Wednesday, January 30, 2013

M51 Texture Maps

Finished all the M51 texture maps.  I ended up removing the secondary galaxy from the upper right corner.  The dust is created using the red channel of the infrared image of the galaxy.  I also painted a brownish-black color map for the dust to create variation.  Some tweaks may still need to be made, but they're at a point where I can start experimenting with particles.

Combo of layers w/ some tweaking.
Blue/Yellow Stars
Pink Nebulae
Brown-Black Dust

Tuesday, January 29, 2013

S106: Inner Edges Fixed

I fixed the ugly edges of the top pink particles of S106 by unpremultiplying by the alpha.  This made all of the edges the original pinkish hues instead of black.  It looks much better now :-).

Sunday, January 27, 2013

2nd Image Map

Finished the 2nd image map- blue and yellow stars.  Combined it with the nebula map, and everything looks pretty good.  Dust layer is next up!

Blue and yellow stars
Image map combo

Friday, January 25, 2013

Whirlpool Galaxy Texture Images

In order to have as many options as possible for the disk component of the galaxy, I'm separating the stars, nebular gas, and dust into different image maps, meaning the blue/yellow stuff, the pink stuff, and the brown/black stuff.  Here's the first of the 3 texture images- the nebular gas.

Friday, January 18, 2013

Comparing Splats and Maya Geometry

A quick comparison of the skim cam move using the splat technique vs. the 2.5D technique in maya.  Camera settings weren't perfectly aligned, so images aren't perfectly in sync.  Will rectify later.

S106 Skim Cam Compared to Maya from Kendall Litaker on Vimeo.

Wednesday, January 16, 2013

S106 & Stars

I wrote a short python script to extract the position of the stars in the original maya file. Dr. Summers will be providing me with the brightness values for the stars shortly, which will increase the realism. For now, I created white, opaque splats at all the positions. In order to nest the nebula within the star field, I took the total nebula set (~5M particles) and made them black. This way the stars can be rendered in a separate layer and composited in using a simple add function. Right now the falloff isn't being calculated correctly, but it does give the idea of what it might look like later.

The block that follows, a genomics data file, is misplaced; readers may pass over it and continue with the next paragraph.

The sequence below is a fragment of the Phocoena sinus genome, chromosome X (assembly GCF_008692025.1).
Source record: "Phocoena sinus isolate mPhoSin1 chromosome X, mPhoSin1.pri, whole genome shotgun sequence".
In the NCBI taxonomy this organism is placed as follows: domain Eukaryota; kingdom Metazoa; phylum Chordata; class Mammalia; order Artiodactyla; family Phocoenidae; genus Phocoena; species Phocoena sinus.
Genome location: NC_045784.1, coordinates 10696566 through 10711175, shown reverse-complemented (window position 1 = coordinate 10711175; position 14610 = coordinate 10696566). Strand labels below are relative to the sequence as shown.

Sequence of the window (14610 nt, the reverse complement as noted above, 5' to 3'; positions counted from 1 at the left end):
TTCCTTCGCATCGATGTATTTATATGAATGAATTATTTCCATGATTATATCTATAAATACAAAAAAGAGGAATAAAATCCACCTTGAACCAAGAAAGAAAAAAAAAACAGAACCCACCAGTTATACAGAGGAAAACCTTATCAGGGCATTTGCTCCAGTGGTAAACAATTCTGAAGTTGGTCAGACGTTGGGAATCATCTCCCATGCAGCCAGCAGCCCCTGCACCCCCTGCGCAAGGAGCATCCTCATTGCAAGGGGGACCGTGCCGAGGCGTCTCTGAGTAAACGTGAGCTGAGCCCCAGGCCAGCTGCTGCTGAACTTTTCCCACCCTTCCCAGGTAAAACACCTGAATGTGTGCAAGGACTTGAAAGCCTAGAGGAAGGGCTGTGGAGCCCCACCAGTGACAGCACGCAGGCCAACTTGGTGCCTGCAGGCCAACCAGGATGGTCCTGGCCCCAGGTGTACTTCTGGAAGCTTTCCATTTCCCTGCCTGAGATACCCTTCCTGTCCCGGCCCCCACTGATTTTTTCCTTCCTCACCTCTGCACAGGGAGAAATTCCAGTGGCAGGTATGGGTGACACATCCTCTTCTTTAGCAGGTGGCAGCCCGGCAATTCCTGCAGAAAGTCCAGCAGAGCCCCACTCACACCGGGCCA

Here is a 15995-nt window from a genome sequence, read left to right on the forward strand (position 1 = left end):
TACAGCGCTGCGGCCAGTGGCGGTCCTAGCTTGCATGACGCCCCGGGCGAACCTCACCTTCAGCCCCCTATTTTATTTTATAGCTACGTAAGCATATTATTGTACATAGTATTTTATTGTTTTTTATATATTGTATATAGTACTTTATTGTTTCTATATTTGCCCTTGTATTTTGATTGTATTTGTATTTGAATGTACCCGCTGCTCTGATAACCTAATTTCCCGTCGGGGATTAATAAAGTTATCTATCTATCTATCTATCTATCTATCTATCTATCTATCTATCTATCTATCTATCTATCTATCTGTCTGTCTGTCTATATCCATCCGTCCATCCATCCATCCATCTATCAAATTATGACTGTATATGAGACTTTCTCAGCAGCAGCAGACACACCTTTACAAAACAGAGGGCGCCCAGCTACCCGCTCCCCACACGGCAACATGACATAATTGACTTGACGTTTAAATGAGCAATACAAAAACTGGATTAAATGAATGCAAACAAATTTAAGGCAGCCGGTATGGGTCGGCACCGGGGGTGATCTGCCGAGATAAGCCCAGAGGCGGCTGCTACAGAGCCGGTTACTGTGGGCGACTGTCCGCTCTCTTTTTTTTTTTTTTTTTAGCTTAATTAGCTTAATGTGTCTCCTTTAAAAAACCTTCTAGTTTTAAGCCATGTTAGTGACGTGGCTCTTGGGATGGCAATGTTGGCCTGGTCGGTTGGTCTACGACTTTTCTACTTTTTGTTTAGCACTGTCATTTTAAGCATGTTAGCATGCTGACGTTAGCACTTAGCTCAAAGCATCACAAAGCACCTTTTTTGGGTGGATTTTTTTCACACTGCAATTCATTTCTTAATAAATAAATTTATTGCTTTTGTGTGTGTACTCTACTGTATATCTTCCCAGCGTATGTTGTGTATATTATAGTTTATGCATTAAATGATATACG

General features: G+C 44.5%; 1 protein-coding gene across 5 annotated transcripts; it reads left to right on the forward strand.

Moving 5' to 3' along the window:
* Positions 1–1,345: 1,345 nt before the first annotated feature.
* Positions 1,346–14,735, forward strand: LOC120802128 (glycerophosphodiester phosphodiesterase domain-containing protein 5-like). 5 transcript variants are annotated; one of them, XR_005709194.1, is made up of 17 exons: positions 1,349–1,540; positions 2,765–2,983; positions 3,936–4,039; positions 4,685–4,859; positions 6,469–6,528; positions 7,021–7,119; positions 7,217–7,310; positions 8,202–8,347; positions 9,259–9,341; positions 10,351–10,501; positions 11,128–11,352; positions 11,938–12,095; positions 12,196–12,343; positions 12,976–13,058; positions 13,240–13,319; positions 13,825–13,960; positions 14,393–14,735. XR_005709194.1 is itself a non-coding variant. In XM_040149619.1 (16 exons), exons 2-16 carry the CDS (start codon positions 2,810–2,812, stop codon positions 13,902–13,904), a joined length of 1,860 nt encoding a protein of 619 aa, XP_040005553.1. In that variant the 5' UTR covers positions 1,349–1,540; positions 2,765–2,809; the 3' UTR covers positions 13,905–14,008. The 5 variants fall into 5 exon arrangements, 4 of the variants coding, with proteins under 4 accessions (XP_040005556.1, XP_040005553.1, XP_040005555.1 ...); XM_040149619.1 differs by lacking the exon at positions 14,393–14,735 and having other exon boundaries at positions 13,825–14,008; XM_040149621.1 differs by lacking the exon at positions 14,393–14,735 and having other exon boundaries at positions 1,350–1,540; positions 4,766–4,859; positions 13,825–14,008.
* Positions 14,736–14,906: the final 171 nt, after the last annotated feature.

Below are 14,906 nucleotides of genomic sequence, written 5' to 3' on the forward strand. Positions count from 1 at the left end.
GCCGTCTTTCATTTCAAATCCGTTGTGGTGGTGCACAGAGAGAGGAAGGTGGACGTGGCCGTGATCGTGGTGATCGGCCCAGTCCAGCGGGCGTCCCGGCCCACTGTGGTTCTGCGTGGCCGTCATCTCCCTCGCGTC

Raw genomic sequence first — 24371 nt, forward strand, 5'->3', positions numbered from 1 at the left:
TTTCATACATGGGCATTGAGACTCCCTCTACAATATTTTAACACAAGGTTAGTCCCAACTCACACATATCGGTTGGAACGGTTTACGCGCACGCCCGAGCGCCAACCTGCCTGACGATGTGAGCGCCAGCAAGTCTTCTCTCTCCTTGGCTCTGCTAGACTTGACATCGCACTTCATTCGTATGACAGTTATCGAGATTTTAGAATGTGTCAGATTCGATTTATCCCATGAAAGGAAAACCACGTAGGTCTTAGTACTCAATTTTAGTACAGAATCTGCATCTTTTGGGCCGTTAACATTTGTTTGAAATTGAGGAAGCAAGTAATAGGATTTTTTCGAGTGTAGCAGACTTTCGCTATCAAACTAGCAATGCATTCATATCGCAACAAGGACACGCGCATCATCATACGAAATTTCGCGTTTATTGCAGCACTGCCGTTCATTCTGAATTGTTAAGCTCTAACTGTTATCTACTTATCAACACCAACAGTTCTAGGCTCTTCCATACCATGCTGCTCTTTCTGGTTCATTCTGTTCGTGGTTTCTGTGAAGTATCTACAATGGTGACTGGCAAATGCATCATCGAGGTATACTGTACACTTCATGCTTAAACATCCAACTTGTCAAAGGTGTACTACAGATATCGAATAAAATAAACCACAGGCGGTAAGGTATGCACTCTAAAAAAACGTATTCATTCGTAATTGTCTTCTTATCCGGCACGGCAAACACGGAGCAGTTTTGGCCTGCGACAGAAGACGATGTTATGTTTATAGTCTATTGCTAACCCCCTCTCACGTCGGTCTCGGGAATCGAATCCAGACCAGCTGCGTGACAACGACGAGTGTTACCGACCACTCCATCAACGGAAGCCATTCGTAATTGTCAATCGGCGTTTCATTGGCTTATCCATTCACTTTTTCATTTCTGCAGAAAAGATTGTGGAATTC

S106 Close Up w/ Pseudo-Stars from Kendall Litaker on Vimeo.

New Camera Moves

Close Up Cam:

S106 Close Up from Kendall Litaker on Vimeo.

Skim Cam:

S106 Skim Through from Kendall Litaker on Vimeo.

Skim vs. Maya Comparison:

Tuesday, January 15, 2013

Up Close!

Animation coming later... for now, here's a still from the skim cam!

Full Comp- not sure about the black patches...
3 layers
2 layers
1 layer

Playing with the edges of the top

The top still seems to be too harsh around the edges of the holes.  I've played with the clamping on the transparent particles to see if I can get a softer effect.  I like the alpha^2 method the best.

a = a
a = a^2
a = a^3

First Animation of S106!

675 Frames.
1920 x 1080 Resplution.
5,076,103 Particles.

First Render of S106 (Thesis Work) from Kendall Litaker on Vimeo.

Render Information:

MESH                               AVG TIME/FRAME(sec)            TOTAL TIME(hrs)
Transparent                   30.35                                             5.69
Opaque                          11.85                                             2.22
Transparent                   14.31                                             2.68
Opaque                          7.39                                               1.39

Monday, January 14, 2013

Comping Stuff Together

Here are the comped layers.  I tried clamping the edge alpha more to see if I could get rid of the icky black edges... its a little better now at alpha^5 and alpha^6.

3 Layers: Low opaque, low transparent, top opaque

alpha^4 edges
alpha^5 edges
alpha^6 edges

All 4 Layers: low opaque, low transparent, top opaque, top transparent


Each Layer

So in total, I ended up with the following amounts of splats for each layer of the nebula.  (NOTE: PDF2 = quadratic, PDF3 = cubic)

Opaque:                           402,166
Transparent:                  3,715,018